Houston, we have a problem of opioid crisis… and Rome?
Journal of Anesthesia, Analgesia and Critical Care volume 3, Article number: 36 (2023)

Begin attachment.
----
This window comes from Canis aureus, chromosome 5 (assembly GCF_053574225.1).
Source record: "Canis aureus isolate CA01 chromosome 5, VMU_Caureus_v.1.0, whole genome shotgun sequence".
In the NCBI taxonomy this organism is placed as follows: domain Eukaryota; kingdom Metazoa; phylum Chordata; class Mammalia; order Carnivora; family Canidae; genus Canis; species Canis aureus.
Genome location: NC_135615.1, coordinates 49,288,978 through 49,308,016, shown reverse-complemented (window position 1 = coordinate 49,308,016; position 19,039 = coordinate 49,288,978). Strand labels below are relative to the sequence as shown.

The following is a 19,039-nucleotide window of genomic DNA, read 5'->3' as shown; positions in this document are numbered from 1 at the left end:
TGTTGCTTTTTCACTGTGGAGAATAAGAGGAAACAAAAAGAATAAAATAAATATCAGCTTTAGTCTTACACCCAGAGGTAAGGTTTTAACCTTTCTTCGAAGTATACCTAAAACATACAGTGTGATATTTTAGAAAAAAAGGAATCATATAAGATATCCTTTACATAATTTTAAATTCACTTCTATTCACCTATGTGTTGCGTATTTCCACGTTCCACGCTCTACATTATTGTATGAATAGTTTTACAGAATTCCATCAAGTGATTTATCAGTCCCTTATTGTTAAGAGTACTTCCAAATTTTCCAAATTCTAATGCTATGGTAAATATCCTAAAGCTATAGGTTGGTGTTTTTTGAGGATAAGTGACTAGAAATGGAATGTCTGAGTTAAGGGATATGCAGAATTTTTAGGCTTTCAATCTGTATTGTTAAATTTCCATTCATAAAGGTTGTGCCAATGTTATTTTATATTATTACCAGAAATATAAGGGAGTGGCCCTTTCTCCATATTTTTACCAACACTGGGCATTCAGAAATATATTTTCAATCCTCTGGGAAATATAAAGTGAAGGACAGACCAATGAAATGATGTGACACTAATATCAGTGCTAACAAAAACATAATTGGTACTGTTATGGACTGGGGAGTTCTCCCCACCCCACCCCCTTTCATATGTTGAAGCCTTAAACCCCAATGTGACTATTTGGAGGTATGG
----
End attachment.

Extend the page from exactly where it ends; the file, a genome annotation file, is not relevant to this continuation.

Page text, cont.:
The abuse of opioid drugs in the USA represents a real emergency which has led to increased pressure on the health care system. In the previous 20 years, liberal opioid use was encouraged in an effort to improve patient satisfaction along with misguided efforts by the pharmaceutical industry acting as driving forces . This resulted in a clear disconnect between the prescriptions provided to the patients and the opioids needed to manage pain . Newspapers, books, magazines, and movies have largely emphasized the unbelievable sequence of events that have led to this endless crisis, although the prevalence of death is now principally due to street illicit drug trafficking. Despite reductions in opioid prescriptions (44% decrease since 2011), however, no reductions in drug-related mortality have been reported . As pharmaceutical opioid prescribing rates declined following the 2016 guidelines, the Centers for Disease Control and Prevention (CDC) came under pressure for creating a barrier to care for patients who suffer from acute or chronic pain ; some significant changes in CDC 2016 recommendations have been released .